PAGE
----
Storage Tests and Conclusion

The final set of tests I’ll be looking at are storage benchmarks, because it’s here where we saw the biggest impact on the desktop platforms. It’s a similar story on both the PCIe and SATA SSD equipped laptops, with massive reductions in performance seen in nearly every situation.

The 8th gen XPS 13 with a PCIe NVMe SSD suffers significantly in the sequential write test, with a performance decrease of 24 percent, whereas the 5th gen XPS 13 with a SATA SSD is largely unaffected.

With queue-2 1-thread random performance, though, the 8th gen system takes a 5 and 15 percent hit in reads and writes respectively, whereas the 5th gen system gets punished with 18 and 39 percent drops.

It’s interesting to see how other queue depths and thread counts affect performance. With 8-thread, 8 queue depth random transfers, the 8th gen system takes a 14 percent hit in both reads and writes, while the Broadwell machine takes a larger 34 percent hit in reads but the same 14 percent in writes.

And then switching to a single-thread random transfer with a queue depth of 32, and the SATA drive gets punished with a more than 40 percent reduction in performance, compared to 35 and 12 percent drops in reads and writes respectively on the PCIe drive.

In the end, the performance impact of the Meltdown and Spectre patches is a bit more severe on laptops with an Intel U-series CPU inside compared to the desktop platforms we looked at earlier.

On the desktop, most productivity workloads saw performance drops that were within the margin of error, or a few percent at worst. However on both the Kaby Lake Refresh and Broadwell laptops we looked at today, almost every workload was impacted by an amount that’s too large to attribute to a simple margin of error.

Workloads like Cinebench, x264 encoding, Excel, Adobe Premiere, Photoshop, and MATLAB all experienced noticeable performance declines typically around the 5 percent mark, though the worst case was a 19 percent drop in Photoshop on the i5-5200U. Other tests like PCMark, Handbrake, 3DMark and both compression and decompression were largely unaffected.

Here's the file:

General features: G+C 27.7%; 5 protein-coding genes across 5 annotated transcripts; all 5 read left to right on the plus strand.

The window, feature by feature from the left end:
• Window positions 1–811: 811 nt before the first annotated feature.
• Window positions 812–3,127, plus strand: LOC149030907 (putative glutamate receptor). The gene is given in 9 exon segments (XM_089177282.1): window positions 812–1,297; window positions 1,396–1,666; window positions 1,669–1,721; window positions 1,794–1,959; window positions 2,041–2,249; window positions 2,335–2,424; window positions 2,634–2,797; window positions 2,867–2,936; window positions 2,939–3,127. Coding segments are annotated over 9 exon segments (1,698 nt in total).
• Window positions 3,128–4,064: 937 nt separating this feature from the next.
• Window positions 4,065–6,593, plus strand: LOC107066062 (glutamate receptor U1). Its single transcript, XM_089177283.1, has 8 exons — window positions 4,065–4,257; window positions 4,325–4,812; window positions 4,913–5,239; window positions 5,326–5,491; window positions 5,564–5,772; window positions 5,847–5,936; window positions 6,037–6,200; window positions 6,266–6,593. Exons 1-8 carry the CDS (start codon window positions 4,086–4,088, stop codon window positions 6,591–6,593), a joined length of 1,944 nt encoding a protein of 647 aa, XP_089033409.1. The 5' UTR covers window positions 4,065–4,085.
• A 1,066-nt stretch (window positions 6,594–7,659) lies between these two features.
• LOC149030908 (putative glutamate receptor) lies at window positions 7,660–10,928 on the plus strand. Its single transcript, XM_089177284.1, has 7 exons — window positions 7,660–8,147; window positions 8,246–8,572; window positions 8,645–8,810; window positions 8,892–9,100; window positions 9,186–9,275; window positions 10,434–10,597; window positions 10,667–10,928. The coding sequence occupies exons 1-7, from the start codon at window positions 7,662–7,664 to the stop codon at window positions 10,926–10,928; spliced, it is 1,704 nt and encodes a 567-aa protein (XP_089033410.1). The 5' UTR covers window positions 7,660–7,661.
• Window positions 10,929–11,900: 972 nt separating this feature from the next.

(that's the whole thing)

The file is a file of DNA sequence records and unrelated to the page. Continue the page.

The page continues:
One of the more interesting things to note from these benchmarks is there doesn’t seem to be a significant difference in the amount of slowdown between the three-year-old Broadwell laptop and the modern Kaby Lake Refresh laptop in productivity workloads. It’s certainly not a situation where the older and slower Broadwell is affected more than newer parts, in some situations the 8th gen parts are hit harder, while in others 5th gen suffers more.

Of course, storage performance declines significantly on both systems, particularly the write performance, though that isn’t surprising considering what we saw on the desktop side of things.

We’ll continue to monitor the situation with the Meltdown and Spectre patches, especially as an already worrisome and complicated matter is turning into a big disaster for Intel -- security issues aside -- in rushing a fix for the Spectre flaws, the company has discovered and now identified that the current microcode update is causing random crashes and other instability problems on a variety of hardware, old and new.

Based on this information, Intel is now advising OEMs to pull their Spectre BIOS updates until a newer release is tested and distributed. There have also been reports that the updates don’t even fix the vulnerabilities. Meanwhile, Google is coming to the rescue by offering a software solution that they claim not only patches the security holes but come at negligible impact in performance.

No doubt we'll be seeing even more updates to try and lock down these issues in the coming weeks and months, and we’ll be letting you know if any of them further affect (or fix) performance.